I know this garden is mine because I write the fact in my notebook, and writing, whether in blood or even in pre-affixation thought, is the key to all consciousness as my many dear friends could attest were any still alive so to do.  Whether clay tablets or papyrus, ink or digital code, the result is identical, the impulse the same—to take possession of truth by writing it down and affixing it for future generations the way I now do at the Indonesian all-weather teak table beneath the ornamental pear tree, as the sky darkens despite the looming beam of light approaching from afar, all while I hear hummingbirds whir their farting sounds.  I know they make farting sounds because I write in my imagination that they make farting sounds.  Writers must be bold during moments of extremis.  Fart fart fart…the hummingbird or me?
Unwritten thought fleets by like Santa Ana winds, but the written page—now that sits neatly in a notebook on the mantle of my Santa Barbara garden apartment next to my husband’s urn and will one day sit in a protected display case in Harvard’s Houghton Library, as soon as the inestimable value of my creative genius has been duly estimated according to the terms of my last will and testament.  Although I shall never become a writer as great as Tennessee.  How did he grasp the essence of his women—that compulsive floozy, the gentle limper, the undesired wife?  No, I never suffered disability or moral laxity, yet I understand those women.  They were all me, filled as they were with suppressed innocence, self-doubting despair.  A terrible thing, despair.  It eats at the hearts of 87-year-old widows, the cores of our worldly knowledge, eats much the way snakes swallow apples and spit out the seeds which might rot or, if a breeze whims, be passed along to Mother Eve’s other children.  I always thought Tennessee’s reality extreme and untrue; but now, three days after my husband’s passing, I for the first time grasp truth.  I dare not lose my innocence, for if I do, then…certain eviction, just as Mother Eve herself was evicted so long ago.
I bore the blame of barrenness, as is woman’s lot; yet would not parenthood have been more likely had my husband chosen to share my bed with greater frequency?  With any frequency whatsoever?  Innumerable nights in my oak four-poster, I lay beneath the silk down-filled quilt reading so as to fill my mind with fluffy thoughts rather than  angers at the bedroom cold.  He was so close every night, I could hear him through the wall, his bedsprings creaking with the shift of heavy buttock and thigh.  I loved to imagine his buttocks and thighs, chunky and hair-covered.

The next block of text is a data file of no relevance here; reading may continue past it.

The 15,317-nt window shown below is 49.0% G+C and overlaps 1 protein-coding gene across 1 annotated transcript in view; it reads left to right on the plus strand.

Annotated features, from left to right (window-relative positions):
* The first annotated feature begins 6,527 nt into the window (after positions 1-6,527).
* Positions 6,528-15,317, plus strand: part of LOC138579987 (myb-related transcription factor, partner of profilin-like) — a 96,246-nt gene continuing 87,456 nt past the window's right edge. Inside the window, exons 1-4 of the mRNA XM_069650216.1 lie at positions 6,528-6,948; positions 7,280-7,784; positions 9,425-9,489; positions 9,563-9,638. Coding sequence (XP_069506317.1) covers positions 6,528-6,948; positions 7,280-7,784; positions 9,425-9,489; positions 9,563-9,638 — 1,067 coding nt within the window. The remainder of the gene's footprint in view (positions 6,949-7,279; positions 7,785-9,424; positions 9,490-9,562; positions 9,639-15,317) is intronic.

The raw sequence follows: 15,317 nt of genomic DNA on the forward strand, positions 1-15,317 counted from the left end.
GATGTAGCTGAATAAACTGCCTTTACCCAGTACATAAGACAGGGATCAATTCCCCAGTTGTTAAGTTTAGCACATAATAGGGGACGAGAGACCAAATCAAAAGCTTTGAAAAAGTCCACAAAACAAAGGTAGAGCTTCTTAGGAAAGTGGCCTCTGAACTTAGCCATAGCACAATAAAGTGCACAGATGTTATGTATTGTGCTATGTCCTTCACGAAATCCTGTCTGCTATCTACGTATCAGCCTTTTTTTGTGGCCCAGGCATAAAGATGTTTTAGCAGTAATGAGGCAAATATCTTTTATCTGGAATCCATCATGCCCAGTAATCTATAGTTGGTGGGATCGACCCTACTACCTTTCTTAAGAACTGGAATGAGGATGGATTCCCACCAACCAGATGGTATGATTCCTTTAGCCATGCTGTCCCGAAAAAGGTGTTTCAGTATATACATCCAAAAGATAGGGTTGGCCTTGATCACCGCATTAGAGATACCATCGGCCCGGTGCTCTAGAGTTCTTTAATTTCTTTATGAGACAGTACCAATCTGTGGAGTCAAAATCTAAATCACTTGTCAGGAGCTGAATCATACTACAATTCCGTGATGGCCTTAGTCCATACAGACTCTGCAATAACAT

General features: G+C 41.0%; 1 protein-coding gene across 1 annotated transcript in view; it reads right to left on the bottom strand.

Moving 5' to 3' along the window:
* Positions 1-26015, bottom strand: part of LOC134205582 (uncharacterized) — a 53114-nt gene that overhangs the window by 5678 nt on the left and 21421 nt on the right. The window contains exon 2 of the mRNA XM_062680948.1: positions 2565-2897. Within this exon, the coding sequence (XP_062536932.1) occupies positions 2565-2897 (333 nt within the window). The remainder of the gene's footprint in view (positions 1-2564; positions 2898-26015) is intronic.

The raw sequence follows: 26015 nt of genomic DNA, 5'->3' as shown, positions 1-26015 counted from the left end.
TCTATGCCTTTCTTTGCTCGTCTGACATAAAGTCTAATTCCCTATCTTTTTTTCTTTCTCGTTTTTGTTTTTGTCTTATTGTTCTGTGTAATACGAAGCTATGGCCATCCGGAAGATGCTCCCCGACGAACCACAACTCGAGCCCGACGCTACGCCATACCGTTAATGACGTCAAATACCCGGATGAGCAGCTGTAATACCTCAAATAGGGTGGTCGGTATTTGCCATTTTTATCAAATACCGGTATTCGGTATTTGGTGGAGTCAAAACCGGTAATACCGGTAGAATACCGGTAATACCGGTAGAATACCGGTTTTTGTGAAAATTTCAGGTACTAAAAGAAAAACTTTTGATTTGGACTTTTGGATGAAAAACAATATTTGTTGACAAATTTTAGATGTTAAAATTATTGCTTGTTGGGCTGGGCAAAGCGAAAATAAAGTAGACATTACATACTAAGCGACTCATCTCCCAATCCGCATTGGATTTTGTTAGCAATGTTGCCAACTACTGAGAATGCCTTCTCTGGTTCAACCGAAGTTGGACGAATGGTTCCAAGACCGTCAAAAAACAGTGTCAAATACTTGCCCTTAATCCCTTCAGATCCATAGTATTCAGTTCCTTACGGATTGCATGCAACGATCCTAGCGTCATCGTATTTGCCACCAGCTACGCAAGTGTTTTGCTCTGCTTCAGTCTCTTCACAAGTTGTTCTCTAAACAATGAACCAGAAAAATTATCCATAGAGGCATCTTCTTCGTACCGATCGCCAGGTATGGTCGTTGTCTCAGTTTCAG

So sweet, our honeymoon in Santa Barbara clear across the nation, a fantasy place removed from the real, and thereby so true.  Paradise on earth where newlyweds sleep in one bed together, fanning innocent embers into conflagrations of understanding the true nature of art’s passions.  Desolate, the artist who has known spark once and only, never to know it again, innocence sacrificed never to be reclaimed although, with the passage of time and memory, one forgets the sensations one barely knew.  So perhaps the paradise of innocence can be regained, after all?  Neo-virginal.
My husband always refused to read Tennessee’s work.  He read Eugene’s and Arthur’s with avidity, but never Tennessee’s.  “Obscene,” my husband maintained.  And at those moments, I whispered beneath my breath the brilliance of Shakespeare, “The lady doth protest too much, methinks.”  Yes, I understood in my own way, and felt rather sad for my husband.  So muscular and manly and capable of loving during those two Santa Barbara weeks, every night, but never after, no matter how I’d wheedle or plead, even slinking shamelessly into his bedroom on occasion, dropping my flannel night dress from shoulder to floor in the sort of shimmy I imagined shore-leave sailor boys to adore.  “If the neighbors could see,” my husband would say, scolding me as I assume he too frequently scolded himself.  He would then turn on his side and pull covers overhead, leaving me to wonder, as I quickly covered my biblical nakedness, what I, legally declared wife, had done wrong.  Mother Eve, you of all women understand.  If only you had taught me your temptation skills!  Perhaps then I would have known his nakedness as a wife should. 
At cocktail parties and law firm Christmas dinners I watched his eyes, how they never strayed to fish-net stockinged legs, bared shoulders, or to exposed midriffs on beaches, bikini lines.  But I was never present to watch those eyes at the club where he played racquetball and squash.  Where he took showers with the boys after, sat in steam rooms and sweated with them.  Half-naked? Did men in steam rooms cover their shames? Or did they display them like baboons in the jungle, asserting dimension as the measure of  male authority.  How did my husband measure up? Was he the one who did the measuring?